Wisconsin Gov. Promises To Use Internet Sales Tax To Lower Income Tax

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It sounds like a nice idea, if you don’t own a calculator. The governor of Wisconsin wants to give his residents a tax break, using the revenue from a proposed Internet Sales tax to lower the state’s income tax. “I want to make clear, should federal Marketplace legislation become law, my intention would be for any resulting additional revenue be used to provide individual income tax relief for Wisconsin’s taxpayers,” Wrote Governor Scott Walker to members of Congress.

The Marketplace Fairness Act will permit state governments to collect sales taxes from any business that both grosses more than $1M in revenue and has a substantial operating base in their region. Earlier this month, a draft of the bill passed the U.S. Senate with overwhelming bipartisan support, but faces tougher opposition in the House, where Republican leadership is concerned that the law will be a logistical nightmare for small businesses.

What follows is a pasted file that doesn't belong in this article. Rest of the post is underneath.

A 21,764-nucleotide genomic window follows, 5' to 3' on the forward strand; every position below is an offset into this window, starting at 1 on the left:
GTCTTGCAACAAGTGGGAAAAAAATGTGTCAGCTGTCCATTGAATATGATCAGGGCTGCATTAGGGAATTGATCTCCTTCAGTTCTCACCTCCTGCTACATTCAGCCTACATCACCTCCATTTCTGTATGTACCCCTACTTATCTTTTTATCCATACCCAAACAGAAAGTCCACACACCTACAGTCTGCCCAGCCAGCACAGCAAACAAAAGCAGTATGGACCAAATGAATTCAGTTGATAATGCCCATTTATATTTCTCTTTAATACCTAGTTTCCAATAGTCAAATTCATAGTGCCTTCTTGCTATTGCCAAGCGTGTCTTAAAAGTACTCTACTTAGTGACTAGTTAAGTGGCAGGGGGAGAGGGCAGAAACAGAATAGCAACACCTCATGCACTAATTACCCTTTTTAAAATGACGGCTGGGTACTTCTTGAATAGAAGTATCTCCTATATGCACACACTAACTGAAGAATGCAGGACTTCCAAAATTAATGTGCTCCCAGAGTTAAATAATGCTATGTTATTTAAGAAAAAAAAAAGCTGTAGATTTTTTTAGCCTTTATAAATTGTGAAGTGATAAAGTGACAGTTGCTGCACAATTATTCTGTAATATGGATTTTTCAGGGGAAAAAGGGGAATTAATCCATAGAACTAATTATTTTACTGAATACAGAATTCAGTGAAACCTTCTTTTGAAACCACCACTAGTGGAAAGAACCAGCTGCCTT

Although, I wouldn’t get too excited. With 5 million residents in Wisconsin and an estimated $95M in savings, that’s about $16/per person, assuming it would be distributed evenly. If Forrester’s research is any indication, the sales tax would cost the average American roughly $167 per year, so it’s a net loss. If it’s unevenly distributed, a few already wealthy people will be slightly wealthier.

Still, it’s a nice gesture.